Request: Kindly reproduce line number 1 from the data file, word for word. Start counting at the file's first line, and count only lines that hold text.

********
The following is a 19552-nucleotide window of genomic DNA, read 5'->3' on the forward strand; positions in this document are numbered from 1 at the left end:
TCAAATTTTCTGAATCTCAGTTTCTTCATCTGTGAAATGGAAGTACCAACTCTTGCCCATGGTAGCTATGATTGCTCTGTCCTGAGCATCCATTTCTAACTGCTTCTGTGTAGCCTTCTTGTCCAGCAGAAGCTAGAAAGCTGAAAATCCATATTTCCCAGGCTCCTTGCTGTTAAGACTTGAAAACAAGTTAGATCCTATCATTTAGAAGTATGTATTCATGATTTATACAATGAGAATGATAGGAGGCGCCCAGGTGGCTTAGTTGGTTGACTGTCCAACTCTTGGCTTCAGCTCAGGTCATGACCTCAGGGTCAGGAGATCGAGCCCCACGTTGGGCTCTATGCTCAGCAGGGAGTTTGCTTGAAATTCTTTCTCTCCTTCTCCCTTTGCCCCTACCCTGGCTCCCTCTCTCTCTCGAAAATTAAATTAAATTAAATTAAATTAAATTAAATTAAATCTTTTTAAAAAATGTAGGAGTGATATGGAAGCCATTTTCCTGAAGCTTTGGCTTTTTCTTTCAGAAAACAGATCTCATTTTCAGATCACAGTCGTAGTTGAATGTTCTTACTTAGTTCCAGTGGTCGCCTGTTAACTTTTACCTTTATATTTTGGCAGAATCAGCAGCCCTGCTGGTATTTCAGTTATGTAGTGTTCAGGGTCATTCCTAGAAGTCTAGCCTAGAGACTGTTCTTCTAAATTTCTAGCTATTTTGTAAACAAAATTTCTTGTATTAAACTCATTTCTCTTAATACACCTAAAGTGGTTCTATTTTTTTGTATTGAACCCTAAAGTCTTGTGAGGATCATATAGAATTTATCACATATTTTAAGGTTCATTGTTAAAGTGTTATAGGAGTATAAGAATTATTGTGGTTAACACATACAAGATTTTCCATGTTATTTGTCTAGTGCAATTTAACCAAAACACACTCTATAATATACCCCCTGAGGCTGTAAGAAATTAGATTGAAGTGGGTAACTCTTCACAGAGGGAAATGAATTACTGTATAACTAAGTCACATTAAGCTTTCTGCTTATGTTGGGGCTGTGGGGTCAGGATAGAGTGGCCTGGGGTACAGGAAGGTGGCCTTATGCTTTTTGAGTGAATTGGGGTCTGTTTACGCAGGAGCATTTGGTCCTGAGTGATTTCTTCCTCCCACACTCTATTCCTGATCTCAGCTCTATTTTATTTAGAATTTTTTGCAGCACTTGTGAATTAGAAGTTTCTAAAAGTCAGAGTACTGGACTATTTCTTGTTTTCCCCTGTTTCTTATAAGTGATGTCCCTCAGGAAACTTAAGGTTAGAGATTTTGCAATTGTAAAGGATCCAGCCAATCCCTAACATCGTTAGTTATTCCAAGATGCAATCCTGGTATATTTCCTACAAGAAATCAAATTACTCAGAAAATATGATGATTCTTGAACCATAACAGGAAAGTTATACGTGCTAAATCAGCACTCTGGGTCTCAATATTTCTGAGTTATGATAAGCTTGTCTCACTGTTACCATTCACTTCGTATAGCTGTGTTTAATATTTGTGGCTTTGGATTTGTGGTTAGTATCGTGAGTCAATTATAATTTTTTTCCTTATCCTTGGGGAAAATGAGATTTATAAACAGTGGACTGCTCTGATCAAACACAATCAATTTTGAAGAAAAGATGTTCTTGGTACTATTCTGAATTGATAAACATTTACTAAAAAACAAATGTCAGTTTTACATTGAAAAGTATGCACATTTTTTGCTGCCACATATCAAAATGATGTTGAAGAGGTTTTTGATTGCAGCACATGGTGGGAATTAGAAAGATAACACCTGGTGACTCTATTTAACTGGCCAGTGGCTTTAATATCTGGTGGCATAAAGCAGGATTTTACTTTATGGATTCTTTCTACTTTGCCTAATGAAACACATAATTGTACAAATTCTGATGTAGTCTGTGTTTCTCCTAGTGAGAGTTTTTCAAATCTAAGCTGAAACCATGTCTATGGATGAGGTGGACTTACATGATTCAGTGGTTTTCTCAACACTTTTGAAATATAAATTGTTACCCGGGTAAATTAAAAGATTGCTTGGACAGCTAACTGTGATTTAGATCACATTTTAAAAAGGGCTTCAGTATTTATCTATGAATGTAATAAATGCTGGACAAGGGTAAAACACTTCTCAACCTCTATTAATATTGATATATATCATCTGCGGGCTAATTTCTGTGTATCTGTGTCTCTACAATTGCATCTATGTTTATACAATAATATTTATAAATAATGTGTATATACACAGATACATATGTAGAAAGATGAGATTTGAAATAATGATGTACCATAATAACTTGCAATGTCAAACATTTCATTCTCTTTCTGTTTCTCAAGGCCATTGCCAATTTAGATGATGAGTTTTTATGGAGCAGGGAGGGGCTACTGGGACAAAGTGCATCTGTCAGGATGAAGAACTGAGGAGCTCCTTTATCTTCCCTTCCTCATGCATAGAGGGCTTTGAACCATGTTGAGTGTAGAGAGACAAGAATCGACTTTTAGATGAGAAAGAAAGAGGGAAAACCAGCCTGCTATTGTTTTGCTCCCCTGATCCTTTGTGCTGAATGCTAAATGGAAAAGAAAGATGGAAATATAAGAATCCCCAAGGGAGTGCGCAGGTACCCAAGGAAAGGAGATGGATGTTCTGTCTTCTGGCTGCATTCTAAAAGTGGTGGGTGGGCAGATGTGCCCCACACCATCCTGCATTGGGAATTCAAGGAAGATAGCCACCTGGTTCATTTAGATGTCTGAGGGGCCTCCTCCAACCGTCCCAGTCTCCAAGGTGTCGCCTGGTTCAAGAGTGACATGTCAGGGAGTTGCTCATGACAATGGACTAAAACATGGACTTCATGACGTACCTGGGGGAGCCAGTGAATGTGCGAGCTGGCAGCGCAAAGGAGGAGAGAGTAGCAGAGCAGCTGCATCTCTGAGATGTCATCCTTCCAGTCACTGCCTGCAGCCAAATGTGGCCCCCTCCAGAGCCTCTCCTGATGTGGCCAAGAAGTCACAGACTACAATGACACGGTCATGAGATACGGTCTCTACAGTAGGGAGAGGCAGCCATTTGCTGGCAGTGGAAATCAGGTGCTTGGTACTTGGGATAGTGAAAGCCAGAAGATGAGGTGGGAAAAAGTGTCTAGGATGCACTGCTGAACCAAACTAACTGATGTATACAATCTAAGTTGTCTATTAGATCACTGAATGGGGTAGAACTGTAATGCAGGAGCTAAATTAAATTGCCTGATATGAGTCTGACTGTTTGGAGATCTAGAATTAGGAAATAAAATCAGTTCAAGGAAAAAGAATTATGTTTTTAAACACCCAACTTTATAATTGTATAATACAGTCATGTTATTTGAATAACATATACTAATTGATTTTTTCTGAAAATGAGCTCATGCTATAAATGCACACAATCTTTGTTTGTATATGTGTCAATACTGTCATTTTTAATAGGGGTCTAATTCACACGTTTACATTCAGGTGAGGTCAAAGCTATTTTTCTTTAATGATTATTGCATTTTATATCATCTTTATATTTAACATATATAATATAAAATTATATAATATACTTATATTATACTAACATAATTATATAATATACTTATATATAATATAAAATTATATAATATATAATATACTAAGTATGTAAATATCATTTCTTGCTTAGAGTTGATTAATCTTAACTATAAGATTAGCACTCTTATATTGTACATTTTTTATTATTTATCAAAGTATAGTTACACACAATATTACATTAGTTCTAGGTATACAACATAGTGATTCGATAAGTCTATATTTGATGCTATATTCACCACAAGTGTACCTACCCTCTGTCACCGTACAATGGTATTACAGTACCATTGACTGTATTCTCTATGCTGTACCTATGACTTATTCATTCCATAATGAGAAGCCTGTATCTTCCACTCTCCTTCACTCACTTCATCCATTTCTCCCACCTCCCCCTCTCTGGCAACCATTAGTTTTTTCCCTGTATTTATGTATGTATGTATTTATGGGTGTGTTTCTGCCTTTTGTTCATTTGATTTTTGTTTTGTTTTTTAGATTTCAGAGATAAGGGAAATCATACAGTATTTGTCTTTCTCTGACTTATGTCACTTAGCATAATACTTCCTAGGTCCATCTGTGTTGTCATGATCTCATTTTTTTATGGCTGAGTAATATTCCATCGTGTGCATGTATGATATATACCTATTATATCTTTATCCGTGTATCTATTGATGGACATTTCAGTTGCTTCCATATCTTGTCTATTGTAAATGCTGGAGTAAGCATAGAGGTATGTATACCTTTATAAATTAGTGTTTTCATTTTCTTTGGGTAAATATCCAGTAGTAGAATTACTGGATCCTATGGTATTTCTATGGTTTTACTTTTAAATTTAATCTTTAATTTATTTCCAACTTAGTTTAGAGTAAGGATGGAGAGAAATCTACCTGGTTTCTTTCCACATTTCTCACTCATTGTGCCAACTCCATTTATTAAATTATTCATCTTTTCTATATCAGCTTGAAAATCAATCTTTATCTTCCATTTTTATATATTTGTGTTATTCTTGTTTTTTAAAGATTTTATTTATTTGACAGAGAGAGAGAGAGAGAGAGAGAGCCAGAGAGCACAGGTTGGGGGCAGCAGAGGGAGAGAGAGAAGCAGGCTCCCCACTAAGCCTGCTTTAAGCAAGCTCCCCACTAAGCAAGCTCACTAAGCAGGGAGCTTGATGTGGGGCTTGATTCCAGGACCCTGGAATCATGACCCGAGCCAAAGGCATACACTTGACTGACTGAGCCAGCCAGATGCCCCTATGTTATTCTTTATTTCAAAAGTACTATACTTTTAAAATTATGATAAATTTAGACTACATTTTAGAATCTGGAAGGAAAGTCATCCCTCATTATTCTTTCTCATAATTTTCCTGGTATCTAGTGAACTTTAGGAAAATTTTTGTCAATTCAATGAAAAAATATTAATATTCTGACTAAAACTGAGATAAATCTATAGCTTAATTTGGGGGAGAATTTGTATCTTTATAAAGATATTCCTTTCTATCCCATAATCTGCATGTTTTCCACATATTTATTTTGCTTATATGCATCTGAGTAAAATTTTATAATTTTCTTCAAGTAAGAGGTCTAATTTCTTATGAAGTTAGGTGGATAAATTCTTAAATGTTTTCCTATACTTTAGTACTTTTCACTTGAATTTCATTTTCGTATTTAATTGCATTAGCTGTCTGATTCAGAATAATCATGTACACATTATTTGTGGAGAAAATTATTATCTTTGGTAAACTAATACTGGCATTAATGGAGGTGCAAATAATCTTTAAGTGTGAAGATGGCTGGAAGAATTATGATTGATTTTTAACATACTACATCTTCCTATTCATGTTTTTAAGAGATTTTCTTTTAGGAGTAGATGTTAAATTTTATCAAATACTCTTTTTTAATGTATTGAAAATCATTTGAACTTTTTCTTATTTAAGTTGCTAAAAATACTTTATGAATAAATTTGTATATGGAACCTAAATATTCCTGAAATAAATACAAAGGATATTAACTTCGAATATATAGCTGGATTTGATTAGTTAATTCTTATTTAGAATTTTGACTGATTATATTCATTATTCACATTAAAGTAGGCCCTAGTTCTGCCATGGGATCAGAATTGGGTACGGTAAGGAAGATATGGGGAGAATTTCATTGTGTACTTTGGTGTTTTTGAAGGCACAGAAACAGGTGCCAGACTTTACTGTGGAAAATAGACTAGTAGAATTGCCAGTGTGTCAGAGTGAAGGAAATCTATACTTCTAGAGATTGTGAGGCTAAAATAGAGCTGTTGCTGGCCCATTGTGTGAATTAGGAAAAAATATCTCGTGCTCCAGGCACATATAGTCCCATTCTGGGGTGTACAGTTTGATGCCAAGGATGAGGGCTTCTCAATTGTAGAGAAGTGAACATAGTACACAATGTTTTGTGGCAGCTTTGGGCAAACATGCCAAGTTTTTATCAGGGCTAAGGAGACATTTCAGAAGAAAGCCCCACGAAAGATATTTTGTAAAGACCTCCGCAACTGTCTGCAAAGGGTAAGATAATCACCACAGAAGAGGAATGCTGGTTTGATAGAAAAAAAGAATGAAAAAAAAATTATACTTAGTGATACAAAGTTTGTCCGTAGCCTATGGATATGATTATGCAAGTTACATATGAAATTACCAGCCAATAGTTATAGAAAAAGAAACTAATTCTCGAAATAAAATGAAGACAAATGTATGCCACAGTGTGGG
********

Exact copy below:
The following is a 19552-nucleotide window of genomic DNA, read 5'->3' on the forward strand; positions in this document are numbered from 1 at the left end: